U.S – A new US House Oversight subcommittee probe has unveiled that several leading baby food makers haven’t done enough to screen for neurotoxic heavy metals like arsenic, lead and cadmium in their products.
The report follows up on an investigation from the same panel earlier this year, which found concerning levels of heavy metal contamination across many popular baby and children’s food products on the market, from rice puffs to infant cereals and purees — findings that enraged parents and put pressure on the Food and Drug Administration (FDA) to set some standards.
The FDA doesn’t have standards for arsenic in baby food, save for rice cereals, which are supposed to be below 100 ppb, per a standard finalized in 2020. The FDA standard for bottled water is 10 ppb.
“My subcommittee’s investigation has pulled back the curtain on the baby foods industry, and each revelation has been more damning than the last,” said Rep. Raja Krishnamoorthi (D-Ill.), chair of the Subcommittee on Economic and Consumer Policy.
The subcommittee’s latest report lambastes Beech-Nut for issuing only a partial recall and Gerber for not doing a recall at all after Alaska state officials earlier this year found that both companies had rice cereals on the market that exceeded FDA’s standard for arsenic.
Beech-Nut has since resolved to stop selling baby products containing rice due to arsenic concerns. The company said it made the decision because it is doubtful of its ability to consistently obtain rice flour well-below the FDA guidance level.
According to Politico, Gerber’s spokesperson said company officials are reviewing the report.
“We have set safety and quality standards that are among the strictest in not just the U.S., but the world. Because Gerber believes in only the highest standards, we have and will continue to fully cooperate with the congressional subcommittee inquiry,” said the spokesperson.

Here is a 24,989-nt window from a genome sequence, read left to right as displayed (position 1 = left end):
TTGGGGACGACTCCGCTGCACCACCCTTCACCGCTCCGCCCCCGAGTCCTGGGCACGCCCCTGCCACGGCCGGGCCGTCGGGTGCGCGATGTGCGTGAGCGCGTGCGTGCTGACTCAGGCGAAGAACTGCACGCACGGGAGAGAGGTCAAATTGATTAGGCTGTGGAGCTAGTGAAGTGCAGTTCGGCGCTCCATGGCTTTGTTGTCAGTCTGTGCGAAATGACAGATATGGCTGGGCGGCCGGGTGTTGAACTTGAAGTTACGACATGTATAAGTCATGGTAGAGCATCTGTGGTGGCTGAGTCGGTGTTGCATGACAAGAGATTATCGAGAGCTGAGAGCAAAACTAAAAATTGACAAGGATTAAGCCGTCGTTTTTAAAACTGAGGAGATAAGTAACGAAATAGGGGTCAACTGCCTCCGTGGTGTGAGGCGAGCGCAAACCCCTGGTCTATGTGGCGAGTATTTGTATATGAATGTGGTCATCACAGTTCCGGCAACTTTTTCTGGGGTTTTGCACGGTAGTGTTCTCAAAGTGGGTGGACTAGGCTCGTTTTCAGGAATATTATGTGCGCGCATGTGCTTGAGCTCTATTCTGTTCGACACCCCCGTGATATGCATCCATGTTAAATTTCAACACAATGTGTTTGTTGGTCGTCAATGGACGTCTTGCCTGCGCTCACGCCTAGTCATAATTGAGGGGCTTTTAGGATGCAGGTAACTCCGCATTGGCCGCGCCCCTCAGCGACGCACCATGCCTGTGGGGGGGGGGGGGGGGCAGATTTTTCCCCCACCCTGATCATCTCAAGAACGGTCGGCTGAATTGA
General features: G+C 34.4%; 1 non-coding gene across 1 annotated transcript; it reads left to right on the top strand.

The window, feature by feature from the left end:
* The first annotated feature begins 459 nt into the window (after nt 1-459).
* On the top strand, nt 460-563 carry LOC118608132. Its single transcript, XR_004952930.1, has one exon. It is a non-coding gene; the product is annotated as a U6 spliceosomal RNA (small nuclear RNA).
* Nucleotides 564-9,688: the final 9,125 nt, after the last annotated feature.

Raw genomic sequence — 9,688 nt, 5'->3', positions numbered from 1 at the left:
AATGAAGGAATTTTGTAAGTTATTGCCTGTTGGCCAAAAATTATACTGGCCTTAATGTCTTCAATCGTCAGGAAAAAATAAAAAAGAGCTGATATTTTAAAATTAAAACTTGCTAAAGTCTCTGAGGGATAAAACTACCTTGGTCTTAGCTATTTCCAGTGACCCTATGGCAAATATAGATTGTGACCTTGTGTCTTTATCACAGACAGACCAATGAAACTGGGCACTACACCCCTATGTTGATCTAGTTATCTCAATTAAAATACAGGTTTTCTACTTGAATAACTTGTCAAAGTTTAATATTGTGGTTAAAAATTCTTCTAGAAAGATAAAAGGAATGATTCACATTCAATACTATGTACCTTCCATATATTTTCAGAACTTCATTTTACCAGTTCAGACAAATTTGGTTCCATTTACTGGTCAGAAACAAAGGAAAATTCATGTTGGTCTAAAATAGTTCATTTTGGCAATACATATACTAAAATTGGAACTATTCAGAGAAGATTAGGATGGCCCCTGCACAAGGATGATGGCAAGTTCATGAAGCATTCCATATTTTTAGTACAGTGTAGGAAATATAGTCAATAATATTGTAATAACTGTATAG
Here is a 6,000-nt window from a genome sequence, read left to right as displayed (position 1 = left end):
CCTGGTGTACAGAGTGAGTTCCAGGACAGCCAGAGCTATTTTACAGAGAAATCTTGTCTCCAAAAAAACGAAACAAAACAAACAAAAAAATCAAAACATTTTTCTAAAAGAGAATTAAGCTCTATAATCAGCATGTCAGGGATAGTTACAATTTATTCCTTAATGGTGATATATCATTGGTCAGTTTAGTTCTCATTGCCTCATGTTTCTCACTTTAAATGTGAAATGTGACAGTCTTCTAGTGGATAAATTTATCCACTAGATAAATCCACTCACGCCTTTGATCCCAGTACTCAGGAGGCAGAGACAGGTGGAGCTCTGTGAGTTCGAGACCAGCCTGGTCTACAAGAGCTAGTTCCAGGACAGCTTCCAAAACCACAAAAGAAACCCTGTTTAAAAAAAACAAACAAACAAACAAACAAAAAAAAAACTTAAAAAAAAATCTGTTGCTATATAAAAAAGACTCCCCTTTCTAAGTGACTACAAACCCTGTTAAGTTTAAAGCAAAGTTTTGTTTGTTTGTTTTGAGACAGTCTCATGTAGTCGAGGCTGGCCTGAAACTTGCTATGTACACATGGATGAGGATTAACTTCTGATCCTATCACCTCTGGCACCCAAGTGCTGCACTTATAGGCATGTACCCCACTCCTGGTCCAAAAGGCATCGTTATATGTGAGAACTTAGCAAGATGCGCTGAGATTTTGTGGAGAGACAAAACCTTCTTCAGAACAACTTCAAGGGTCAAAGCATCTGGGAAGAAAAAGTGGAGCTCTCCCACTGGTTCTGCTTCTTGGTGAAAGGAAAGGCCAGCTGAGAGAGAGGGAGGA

The panel also claims that Plum Organics, another popular brand, sells products “tainted with high levels of toxic metals” based on testing data submitted by the company. According to the report, every Plum Super Puffs rice product that was tested from 2017 to 2019 surpassed 200 parts per billion (ppb) of arsenic. Rice puffs are popular snacks for babies and toddlers.
Walmart, which sells its own private-label products, was heavily panned in the report for enfeebling its own internal standard for inorganic arsenic, which for a time was more stringent than FDA’s. The company’s limit was 23 ppb until 2018. The panel expressed that relaxing the company’s own standard was an extreme course reversal on efforts to protect babies’ neurological development.
“We are committed to providing high quality private brand baby food products that are safe and nutritious,” Walmart said in a statement.
The company said its requirements for suppliers have always aligned with or exceeded FDA’s standard on arsenic.
Sprout Foods, another major brand, was slammed for only requiring that its ingredients be tested for heavy metals once per year, a policy the subcommittee termed “the most reckless testing practice among manufacturers on the market.
The subcommittee said all five companies docketed in the new report were cooperating with the panel’s inquiries to varying degrees, submitting data and other information to staff. It is urging the FDA to hasten its work to set its first-ever standards for heavy metals across most baby food products over the next three years, a plan the agency revealed in April after facing a salvo of criticism for acting sluggishly on the issue.
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